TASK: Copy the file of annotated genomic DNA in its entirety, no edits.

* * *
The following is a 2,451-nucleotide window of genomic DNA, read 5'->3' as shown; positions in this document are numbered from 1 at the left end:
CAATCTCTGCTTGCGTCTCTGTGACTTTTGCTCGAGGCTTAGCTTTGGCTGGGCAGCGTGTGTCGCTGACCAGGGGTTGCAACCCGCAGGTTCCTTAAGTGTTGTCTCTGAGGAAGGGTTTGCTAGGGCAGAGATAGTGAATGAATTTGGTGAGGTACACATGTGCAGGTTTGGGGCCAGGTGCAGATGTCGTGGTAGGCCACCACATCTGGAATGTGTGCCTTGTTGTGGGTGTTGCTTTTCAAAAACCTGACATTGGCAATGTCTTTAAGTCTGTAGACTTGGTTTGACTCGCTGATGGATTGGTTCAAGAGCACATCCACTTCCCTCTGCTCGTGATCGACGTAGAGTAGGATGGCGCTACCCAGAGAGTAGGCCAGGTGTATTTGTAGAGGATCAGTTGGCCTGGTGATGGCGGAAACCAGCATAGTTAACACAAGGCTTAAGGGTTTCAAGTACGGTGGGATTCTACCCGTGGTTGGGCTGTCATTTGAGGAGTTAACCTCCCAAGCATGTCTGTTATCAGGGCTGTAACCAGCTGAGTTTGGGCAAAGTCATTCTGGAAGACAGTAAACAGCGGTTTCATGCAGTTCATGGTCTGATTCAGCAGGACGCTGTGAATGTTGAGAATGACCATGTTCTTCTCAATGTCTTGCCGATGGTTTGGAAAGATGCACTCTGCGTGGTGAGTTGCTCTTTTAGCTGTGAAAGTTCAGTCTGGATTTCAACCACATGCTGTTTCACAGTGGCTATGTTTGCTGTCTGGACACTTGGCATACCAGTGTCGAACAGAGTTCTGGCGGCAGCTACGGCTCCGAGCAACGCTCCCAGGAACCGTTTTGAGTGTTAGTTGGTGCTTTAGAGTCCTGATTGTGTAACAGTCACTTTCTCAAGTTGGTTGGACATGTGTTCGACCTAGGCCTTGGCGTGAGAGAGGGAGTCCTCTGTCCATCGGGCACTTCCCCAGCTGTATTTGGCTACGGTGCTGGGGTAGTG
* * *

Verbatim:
The following is a 2,451-nucleotide window of genomic DNA, read 5'->3' as shown; positions in this document are numbered from 1 at the left end:
CAATCTCTGCTTGCGTCTCTGTGACTTTTGCTCGAGGCTTAGCTTTGGCTGGGCAGCGTGTGTCGCTGACCAGGGGTTGCAACCCGCAGGTTCCTTAAGTGTTGTCTCTGAGGAAGGGTTTGCTAGGGCAGAGATAGTGAATGAATTTGGTGAGGTACACATGTGCAGGTTTGGGGCCAGGTGCAGATGTCGTGGTAGGCCACCACATCTGGAATGTGTGCCTTGTTGTGGGTGTTGCTTTTCAAAAACCTGACATTGGCAATGTCTTTAAGTCTGTAGACTTGGTTTGACTCGCTGATGGATTGGTTCAAGAGCACATCCACTTCCCTCTGCTCGTGATCGACGTAGAGTAGGATGGCGCTACCCAGAGAGTAGGCCAGGTGTATTTGTAGAGGATCAGTTGGCCTGGTGATGGCGGAAACCAGCATAGTTAACACAAGGCTTAAGGGTTTCAAGTACGGTGGGATTCTACCCGTGGTTGGGCTGTCATTTGAGGAGTTAACCTCCCAAGCATGTCTGTTATCAGGGCTGTAACCAGCTGAGTTTGGGCAAAGTCATTCTGGAAGACAGTAAACAGCGGTTTCATGCAGTTCATGGTCTGATTCAGCAGGACGCTGTGAATGTTGAGAATGACCATGTTCTTCTCAATGTCTTGCCGATGGTTTGGAAAGATGCACTCTGCGTGGTGAGTTGCTCTTTTAGCTGTGAAAGTTCAGTCTGGATTTCAACCACATGCTGTTTCACAGTGGCTATGTTTGCTGTCTGGACACTTGGCATACCAGTGTCGAACAGAGTTCTGGCGGCAGCTACGGCTCCGAGCAACGCTCCCAGGAACCGTTTTGAGTGTTAGTTGGTGCTTTAGAGTCCTGATTGTGTAACAGTCACTTTCTCAAGTTGGTTGGACATGTGTTCGACCTAGGCCTTGGCGTGAGAGAGGGAGTCCTCTGTCCATCGGGCACTTCCCCAGCTGTATTTGGCTACGGTGCTGGGGTAGTG